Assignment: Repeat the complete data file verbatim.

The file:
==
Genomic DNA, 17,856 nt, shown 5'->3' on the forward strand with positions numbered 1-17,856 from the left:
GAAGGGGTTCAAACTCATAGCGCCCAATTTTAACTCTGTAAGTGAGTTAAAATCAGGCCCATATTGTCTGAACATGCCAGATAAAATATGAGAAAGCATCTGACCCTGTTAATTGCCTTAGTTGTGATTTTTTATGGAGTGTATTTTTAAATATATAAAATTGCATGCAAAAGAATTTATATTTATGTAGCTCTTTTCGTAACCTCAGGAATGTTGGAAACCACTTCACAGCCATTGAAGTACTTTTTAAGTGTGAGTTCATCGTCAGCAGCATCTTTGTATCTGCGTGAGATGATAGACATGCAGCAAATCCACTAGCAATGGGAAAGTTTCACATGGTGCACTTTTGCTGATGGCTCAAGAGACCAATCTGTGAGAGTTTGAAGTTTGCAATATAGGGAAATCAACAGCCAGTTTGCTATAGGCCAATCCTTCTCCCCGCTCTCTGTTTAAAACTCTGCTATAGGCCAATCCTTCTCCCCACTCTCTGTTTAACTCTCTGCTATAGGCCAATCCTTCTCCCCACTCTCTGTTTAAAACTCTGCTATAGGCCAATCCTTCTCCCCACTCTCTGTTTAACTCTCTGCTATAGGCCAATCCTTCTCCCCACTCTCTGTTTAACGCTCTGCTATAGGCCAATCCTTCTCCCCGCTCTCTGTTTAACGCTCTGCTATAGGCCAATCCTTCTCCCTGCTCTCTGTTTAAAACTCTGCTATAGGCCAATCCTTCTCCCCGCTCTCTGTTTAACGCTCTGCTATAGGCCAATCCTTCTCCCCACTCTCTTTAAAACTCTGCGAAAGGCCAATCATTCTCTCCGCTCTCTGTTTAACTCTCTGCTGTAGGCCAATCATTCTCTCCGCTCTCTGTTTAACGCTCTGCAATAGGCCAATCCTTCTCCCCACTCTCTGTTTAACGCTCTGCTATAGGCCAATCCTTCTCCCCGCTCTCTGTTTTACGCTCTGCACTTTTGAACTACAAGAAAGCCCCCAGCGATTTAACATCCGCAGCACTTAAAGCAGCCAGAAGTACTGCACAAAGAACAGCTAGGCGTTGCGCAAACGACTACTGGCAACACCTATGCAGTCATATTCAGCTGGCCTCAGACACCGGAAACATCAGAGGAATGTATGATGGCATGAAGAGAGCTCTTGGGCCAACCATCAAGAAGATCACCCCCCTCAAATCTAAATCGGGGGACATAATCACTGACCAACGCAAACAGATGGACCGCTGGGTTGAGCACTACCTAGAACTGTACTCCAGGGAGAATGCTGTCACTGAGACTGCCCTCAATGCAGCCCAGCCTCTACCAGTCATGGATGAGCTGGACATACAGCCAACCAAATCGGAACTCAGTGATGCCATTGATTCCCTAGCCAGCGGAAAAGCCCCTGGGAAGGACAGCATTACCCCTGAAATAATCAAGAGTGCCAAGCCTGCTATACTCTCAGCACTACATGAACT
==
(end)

Genomic DNA, 17,856 nt, shown 5'->3' on the forward strand with positions numbered 1-17,856 from the left:
GAAGGGGTTCAAACTCATAGCGCCCAATTTTAACTCTGTAAGTGAGTTAAAATCAGGCCCATATTGTCTGAACATGCCAGATAAAATATGAGAAAGCATCTGACCCTGTTAATTGCCTTAGTTGTGATTTTTTATGGAGTGTATTTTTAAATATATAAAATTGCATGCAAAAGAATTTATATTTATGTAGCTCTTTTCGTAACCTCAGGAATGTTGGAAACCACTTCACAGCCATTGAAGTACTTTTTAAGTGTGAGTTCATCGTCAGCAGCATCTTTGTATCTGCGTGAGATGATAGACATGCAGCAAATCCACTAGCAATGGGAAAGTTTCACATGGTGCACTTTTGCTGATGGCTCAAGAGACCAATCTGTGAGAGTTTGAAGTTTGCAATATAGGGAAATCAACAGCCAGTTTGCTATAGGCCAATCCTTCTCCCCGCTCTCTGTTTAAAACTCTGCTATAGGCCAATCCTTCTCCCCACTCTCTGTTTAACTCTCTGCTATAGGCCAATCCTTCTCCCCACTCTCTGTTTAAAACTCTGCTATAGGCCAATCCTTCTCCCCACTCTCTGTTTAACTCTCTGCTATAGGCCAATCCTTCTCCCCACTCTCTGTTTAACGCTCTGCTATAGGCCAATCCTTCTCCCCGCTCTCTGTTTAACGCTCTGCTATAGGCCAATCCTTCTCCCTGCTCTCTGTTTAAAACTCTGCTATAGGCCAATCCTTCTCCCCGCTCTCTGTTTAACGCTCTGCTATAGGCCAATCCTTCTCCCCACTCTCTTTAAAACTCTGCGAAAGGCCAATCATTCTCTCCGCTCTCTGTTTAACTCTCTGCTGTAGGCCAATCATTCTCTCCGCTCTCTGTTTAACGCTCTGCAATAGGCCAATCCTTCTCCCCACTCTCTGTTTAACGCTCTGCTATAGGCCAATCCTTCTCCCCGCTCTCTGTTTTACGCTCTGCACTTTTGAACTACAAGAAAGCCCCCAGCGATTTAACATCCGCAGCACTTAAAGCAGCCAGAAGTACTGCACAAAGAACAGCTAGGCGTTGCGCAAACGACTACTGGCAACACCTATGCAGTCATATTCAGCTGGCCTCAGACACCGGAAACATCAGAGGAATGTATGATGGCATGAAGAGAGCTCTTGGGCCAACCATCAAGAAGATCACCCCCCTCAAATCTAAATCGGGGGACATAATCACTGACCAACGCAAACAGATGGACCGCTGGGTTGAGCACTACCTAGAACTGTACTCCAGGGAGAATGCTGTCACTGAGACTGCCCTCAATGCAGCCCAGCCTCTACCAGTCATGGATGAGCTGGACATACAGCCAACCAAATCGGAACTCAGTGATGCCATTGATTCCCTAGCCAGCGGAAAAGCCCCTGGGAAGGACAGCATTACCCCTGAAATAATCAAGAGTGCCAAGCCTGCTATACTCTCAGCACTACATGAACT